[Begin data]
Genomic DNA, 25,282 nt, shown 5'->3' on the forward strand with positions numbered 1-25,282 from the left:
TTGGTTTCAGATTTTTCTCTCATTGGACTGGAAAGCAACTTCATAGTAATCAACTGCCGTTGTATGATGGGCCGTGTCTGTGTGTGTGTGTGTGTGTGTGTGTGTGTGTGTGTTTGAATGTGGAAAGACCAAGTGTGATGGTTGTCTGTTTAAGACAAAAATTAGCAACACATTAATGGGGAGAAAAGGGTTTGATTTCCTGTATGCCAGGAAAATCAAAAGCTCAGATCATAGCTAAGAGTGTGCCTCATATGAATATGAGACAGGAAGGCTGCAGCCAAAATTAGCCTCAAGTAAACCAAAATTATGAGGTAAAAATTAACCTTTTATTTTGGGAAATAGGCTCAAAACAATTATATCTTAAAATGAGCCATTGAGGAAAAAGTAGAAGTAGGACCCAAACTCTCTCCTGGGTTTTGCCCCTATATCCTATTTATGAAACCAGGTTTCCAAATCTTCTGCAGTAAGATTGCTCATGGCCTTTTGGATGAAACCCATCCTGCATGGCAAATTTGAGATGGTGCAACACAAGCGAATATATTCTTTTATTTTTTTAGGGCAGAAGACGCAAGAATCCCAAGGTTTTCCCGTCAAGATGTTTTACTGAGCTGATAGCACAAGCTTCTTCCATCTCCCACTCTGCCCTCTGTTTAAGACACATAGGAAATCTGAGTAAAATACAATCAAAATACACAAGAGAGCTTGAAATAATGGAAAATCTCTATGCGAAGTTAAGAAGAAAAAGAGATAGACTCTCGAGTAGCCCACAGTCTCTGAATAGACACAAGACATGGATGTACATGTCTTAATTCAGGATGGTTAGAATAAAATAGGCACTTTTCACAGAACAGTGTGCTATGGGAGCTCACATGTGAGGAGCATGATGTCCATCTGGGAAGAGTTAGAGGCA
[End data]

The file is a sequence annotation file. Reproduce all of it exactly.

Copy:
Genomic DNA, 25,282 nt, shown 5'->3' on the forward strand with positions numbered 1-25,282 from the left:
TTGGTTTCAGATTTTTCTCTCATTGGACTGGAAAGCAACTTCATAGTAATCAACTGCCGTTGTATGATGGGCCGTGTCTGTGTGTGTGTGTGTGTGTGTGTGTGTGTGTGTGTTTGAATGTGGAAAGACCAAGTGTGATGGTTGTCTGTTTAAGACAAAAATTAGCAACACATTAATGGGGAGAAAAGGGTTTGATTTCCTGTATGCCAGGAAAATCAAAAGCTCAGATCATAGCTAAGAGTGTGCCTCATATGAATATGAGACAGGAAGGCTGCAGCCAAAATTAGCCTCAAGTAAACCAAAATTATGAGGTAAAAATTAACCTTTTATTTTGGGAAATAGGCTCAAAACAATTATATCTTAAAATGAGCCATTGAGGAAAAAGTAGAAGTAGGACCCAAACTCTCTCCTGGGTTTTGCCCCTATATCCTATTTATGAAACCAGGTTTCCAAATCTTCTGCAGTAAGATTGCTCATGGCCTTTTGGATGAAACCCATCCTGCATGGCAAATTTGAGATGGTGCAACACAAGCGAATATATTCTTTTATTTTTTTAGGGCAGAAGACGCAAGAATCCCAAGGTTTTCCCGTCAAGATGTTTTACTGAGCTGATAGCACAAGCTTCTTCCATCTCCCACTCTGCCCTCTGTTTAAGACACATAGGAAATCTGAGTAAAATACAATCAAAATACACAAGAGAGCTTGAAATAATGGAAAATCTCTATGCGAAGTTAAGAAGAAAAAGAGATAGACTCTCGAGTAGCCCACAGTCTCTGAATAGACACAAGACATGGATGTACATGTCTTAATTCAGGATGGTTAGAATAAAATAGGCACTTTTCACAGAACAGTGTGCTATGGGAGCTCACATGTGAGGAGCATGATGTCCATCTGGGAAGAGTTAGAGGCA